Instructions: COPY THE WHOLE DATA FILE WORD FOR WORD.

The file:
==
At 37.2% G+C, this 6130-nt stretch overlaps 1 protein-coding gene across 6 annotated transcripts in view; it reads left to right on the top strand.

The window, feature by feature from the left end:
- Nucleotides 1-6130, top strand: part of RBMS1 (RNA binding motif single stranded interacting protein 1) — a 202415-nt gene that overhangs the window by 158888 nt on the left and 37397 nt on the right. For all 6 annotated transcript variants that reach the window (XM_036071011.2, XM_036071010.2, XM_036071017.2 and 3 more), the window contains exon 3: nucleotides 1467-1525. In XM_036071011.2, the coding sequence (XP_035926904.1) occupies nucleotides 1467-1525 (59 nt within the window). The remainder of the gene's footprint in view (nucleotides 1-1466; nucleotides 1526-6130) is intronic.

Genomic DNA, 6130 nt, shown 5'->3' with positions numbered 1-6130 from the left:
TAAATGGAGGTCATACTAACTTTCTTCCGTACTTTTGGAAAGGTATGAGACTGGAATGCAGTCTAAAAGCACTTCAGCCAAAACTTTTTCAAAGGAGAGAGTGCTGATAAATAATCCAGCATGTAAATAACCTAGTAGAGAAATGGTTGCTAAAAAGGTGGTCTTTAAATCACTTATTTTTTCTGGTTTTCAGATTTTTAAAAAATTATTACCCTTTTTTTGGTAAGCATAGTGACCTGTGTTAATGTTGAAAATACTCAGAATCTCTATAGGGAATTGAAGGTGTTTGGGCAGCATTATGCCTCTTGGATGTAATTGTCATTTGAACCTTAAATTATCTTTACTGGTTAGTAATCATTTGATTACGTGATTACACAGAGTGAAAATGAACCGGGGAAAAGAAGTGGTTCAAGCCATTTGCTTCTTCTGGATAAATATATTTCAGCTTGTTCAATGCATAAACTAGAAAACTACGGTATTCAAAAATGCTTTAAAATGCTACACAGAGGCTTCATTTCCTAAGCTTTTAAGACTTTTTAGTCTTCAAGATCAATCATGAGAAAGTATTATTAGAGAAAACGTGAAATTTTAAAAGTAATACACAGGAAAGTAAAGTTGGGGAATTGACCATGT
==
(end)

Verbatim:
At 37.2% G+C, this 6130-nt stretch overlaps 1 protein-coding gene across 6 annotated transcripts in view; it reads left to right on the top strand.

The window, feature by feature from the left end:
- Nucleotides 1-6130, top strand: part of RBMS1 (RNA binding motif single stranded interacting protein 1) — a 202415-nt gene that overhangs the window by 158888 nt on the left and 37397 nt on the right. For all 6 annotated transcript variants that reach the window (XM_036071011.2, XM_036071010.2, XM_036071017.2 and 3 more), the window contains exon 3: nucleotides 1467-1525. In XM_036071011.2, the coding sequence (XP_035926904.1) occupies nucleotides 1467-1525 (59 nt within the window). The remainder of the gene's footprint in view (nucleotides 1-1466; nucleotides 1526-6130) is intronic.

Genomic DNA, 6130 nt, shown 5'->3' with positions numbered 1-6130 from the left:
TAAATGGAGGTCATACTAACTTTCTTCCGTACTTTTGGAAAGGTATGAGACTGGAATGCAGTCTAAAAGCACTTCAGCCAAAACTTTTTCAAAGGAGAGAGTGCTGATAAATAATCCAGCATGTAAATAACCTAGTAGAGAAATGGTTGCTAAAAAGGTGGTCTTTAAATCACTTATTTTTTCTGGTTTTCAGATTTTTAAAAAATTATTACCCTTTTTTTGGTAAGCATAGTGACCTGTGTTAATGTTGAAAATACTCAGAATCTCTATAGGGAATTGAAGGTGTTTGGGCAGCATTATGCCTCTTGGATGTAATTGTCATTTGAACCTTAAATTATCTTTACTGGTTAGTAATCATTTGATTACGTGATTACACAGAGTGAAAATGAACCGGGGAAAAGAAGTGGTTCAAGCCATTTGCTTCTTCTGGATAAATATATTTCAGCTTGTTCAATGCATAAACTAGAAAACTACGGTATTCAAAAATGCTTTAAAATGCTACACAGAGGCTTCATTTCCTAAGCTTTTAAGACTTTTTAGTCTTCAAGATCAATCATGAGAAAGTATTATTAGAGAAAACGTGAAATTTTAAAAGTAATACACAGGAAAGTAAAGTTGGGGAATTGACCATGT